OGP in the News – Week of December 4, 2017
A weekly round-up of Open Government Partnership (OGP) media coverage around the world. Want to receive OGP in the News directly in your email inbox? Subscribe here.
Between last month’s OGP Americas Regional Meeting and the upcoming Asia Pacific Leaders Forum on Open Government, this week’s OGP global media coverage remained strong.
“Sometimes you need to get away to find people who will appreciate you.” That was how CBC News described Canadian Treasury Board President Scott Brison’s recent trip to Argentina for the OGP Americas Regional Meeting in Buenos Aires. In the article, OGP Deputy CEO, Joseph Powell, pointed out that governments are looking increasingly to leadership on open government from countries like Canada, France, and Argentina. This comes at a time, however, when Canada is facing heightened scrutiny at home for its access to information system, which has become “infamous for the long delays and blacked-out pages it regularly produces.” The article reported that even Minister Brison’s proposed Bill C-58 to reform Canada’s information system has been widely criticized. As the country prepares to assume co-chairmanship of OGP in 2018, Mary Francoli, a professor at Carleton University and member of OGP’s International Experts Panel who specializes in open government, reflected that “It is an ideal time for the government to make more ambitious change and to share its best practices internationally.”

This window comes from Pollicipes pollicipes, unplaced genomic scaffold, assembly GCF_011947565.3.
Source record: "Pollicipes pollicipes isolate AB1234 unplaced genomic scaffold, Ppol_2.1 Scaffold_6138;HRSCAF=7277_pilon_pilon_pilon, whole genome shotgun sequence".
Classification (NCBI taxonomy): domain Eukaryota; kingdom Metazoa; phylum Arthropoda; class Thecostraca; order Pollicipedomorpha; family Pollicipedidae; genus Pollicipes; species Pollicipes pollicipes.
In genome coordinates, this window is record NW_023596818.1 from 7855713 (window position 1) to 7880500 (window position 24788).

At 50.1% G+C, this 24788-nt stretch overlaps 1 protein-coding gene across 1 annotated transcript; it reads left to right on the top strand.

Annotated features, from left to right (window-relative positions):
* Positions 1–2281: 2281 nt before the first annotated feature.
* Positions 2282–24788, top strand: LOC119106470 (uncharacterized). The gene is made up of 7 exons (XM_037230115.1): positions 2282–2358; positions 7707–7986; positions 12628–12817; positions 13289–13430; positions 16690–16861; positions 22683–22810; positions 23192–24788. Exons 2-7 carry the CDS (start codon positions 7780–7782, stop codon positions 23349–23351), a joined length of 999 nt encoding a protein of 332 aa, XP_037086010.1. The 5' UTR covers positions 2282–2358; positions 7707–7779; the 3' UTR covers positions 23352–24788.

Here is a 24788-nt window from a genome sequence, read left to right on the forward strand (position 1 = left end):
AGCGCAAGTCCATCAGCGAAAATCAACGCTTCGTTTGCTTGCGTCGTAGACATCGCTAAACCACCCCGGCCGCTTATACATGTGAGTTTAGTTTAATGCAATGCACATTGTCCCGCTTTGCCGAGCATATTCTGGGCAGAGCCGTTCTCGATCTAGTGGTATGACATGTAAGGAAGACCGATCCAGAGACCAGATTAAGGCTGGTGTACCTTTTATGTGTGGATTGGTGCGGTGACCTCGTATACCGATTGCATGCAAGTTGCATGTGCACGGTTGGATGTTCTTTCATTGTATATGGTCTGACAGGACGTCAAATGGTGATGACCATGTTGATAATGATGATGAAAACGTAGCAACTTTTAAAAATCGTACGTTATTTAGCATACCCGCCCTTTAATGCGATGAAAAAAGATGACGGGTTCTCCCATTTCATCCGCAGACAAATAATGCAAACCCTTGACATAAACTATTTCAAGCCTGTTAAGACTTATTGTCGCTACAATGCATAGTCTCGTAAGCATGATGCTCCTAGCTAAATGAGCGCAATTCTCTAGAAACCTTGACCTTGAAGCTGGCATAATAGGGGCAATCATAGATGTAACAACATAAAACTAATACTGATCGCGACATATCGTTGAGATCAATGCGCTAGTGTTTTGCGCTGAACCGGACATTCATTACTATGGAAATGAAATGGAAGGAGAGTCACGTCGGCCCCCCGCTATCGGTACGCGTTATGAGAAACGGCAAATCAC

Leading up to the Asia Pacific Leaders Forum on Open Government (#APLF2017) on December 14, the Indonesian President’s Deputy Chief of Staff, Yanuar Nugroho, made the case for continued open data and open government development in Indonesia. Nugroho authored a piece in The Jakarta Post that described open government as the “condition necessary for creating and implementing effective, evidence-based policies to ensure that in development, no one is left behind.” He highlighted the critical role of OGP in developing a reliable, single-reference open data system for more accountable policy making, and said APLF2017 marks an opportunity to exchange ideas on how open government can fortify development efforts.
More APLF2017 news came from GovInsider, which published a piece on South Korea’s “Gwanghwamoon 1st Street” initiative by Sungyeol Shin, Director of the Public Participation Policy Division in the Ministry of the Interior and Safety. This massive open government program produced 180,705 suggestions to improve the government from citizens throughout South Korea, all in just 49 days. Of these, more than 1,700 have been integrated into government policies. A colleague of Director Shin’s at the Ministry of Interior and Safety said in the article that he “hopes the exchange of best practices at the Asia Pacific Leaders Forum will provide meaningful insight into the government reform efforts of Korea and other nations in the Asia Pacific region.”